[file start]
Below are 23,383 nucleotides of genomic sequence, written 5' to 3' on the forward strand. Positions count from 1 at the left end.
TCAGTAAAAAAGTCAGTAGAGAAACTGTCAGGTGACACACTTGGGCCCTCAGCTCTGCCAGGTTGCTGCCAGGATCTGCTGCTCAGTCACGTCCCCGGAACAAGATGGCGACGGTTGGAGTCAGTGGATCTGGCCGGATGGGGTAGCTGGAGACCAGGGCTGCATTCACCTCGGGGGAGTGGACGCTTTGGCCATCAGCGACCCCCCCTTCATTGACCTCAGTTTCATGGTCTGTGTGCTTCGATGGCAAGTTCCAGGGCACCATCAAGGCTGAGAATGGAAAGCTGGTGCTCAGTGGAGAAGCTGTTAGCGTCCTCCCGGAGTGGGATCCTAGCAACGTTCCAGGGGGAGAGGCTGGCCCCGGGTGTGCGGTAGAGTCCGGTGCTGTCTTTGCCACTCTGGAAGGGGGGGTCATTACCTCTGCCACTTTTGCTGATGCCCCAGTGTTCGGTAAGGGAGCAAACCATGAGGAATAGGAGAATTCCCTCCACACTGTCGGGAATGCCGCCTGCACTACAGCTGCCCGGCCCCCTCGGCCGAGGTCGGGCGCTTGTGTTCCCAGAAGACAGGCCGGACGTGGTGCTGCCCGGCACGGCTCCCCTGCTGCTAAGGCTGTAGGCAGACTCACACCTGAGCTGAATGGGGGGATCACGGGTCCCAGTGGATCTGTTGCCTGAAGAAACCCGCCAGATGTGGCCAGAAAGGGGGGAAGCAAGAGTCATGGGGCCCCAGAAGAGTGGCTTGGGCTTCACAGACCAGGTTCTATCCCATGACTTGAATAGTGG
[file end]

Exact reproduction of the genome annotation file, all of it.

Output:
Below are 23,383 nucleotides of genomic sequence, written 5' to 3' on the forward strand. Positions count from 1 at the left end.
TCAGTAAAAAAGTCAGTAGAGAAACTGTCAGGTGACACACTTGGGCCCTCAGCTCTGCCAGGTTGCTGCCAGGATCTGCTGCTCAGTCACGTCCCCGGAACAAGATGGCGACGGTTGGAGTCAGTGGATCTGGCCGGATGGGGTAGCTGGAGACCAGGGCTGCATTCACCTCGGGGGAGTGGACGCTTTGGCCATCAGCGACCCCCCCTTCATTGACCTCAGTTTCATGGTCTGTGTGCTTCGATGGCAAGTTCCAGGGCACCATCAAGGCTGAGAATGGAAAGCTGGTGCTCAGTGGAGAAGCTGTTAGCGTCCTCCCGGAGTGGGATCCTAGCAACGTTCCAGGGGGAGAGGCTGGCCCCGGGTGTGCGGTAGAGTCCGGTGCTGTCTTTGCCACTCTGGAAGGGGGGGTCATTACCTCTGCCACTTTTGCTGATGCCCCAGTGTTCGGTAAGGGAGCAAACCATGAGGAATAGGAGAATTCCCTCCACACTGTCGGGAATGCCGCCTGCACTACAGCTGCCCGGCCCCCTCGGCCGAGGTCGGGCGCTTGTGTTCCCAGAAGACAGGCCGGACGTGGTGCTGCCCGGCACGGCTCCCCTGCTGCTAAGGCTGTAGGCAGACTCACACCTGAGCTGAATGGGGGGATCACGGGTCCCAGTGGATCTGTTGCCTGAAGAAACCCGCCAGATGTGGCCAGAAAGGGGGGAAGCAAGAGTCATGGGGCCCCAGAAGAGTGGCTTGGGCTTCACAGACCAGGTTCTATCCCATGACTTGAATAGTGG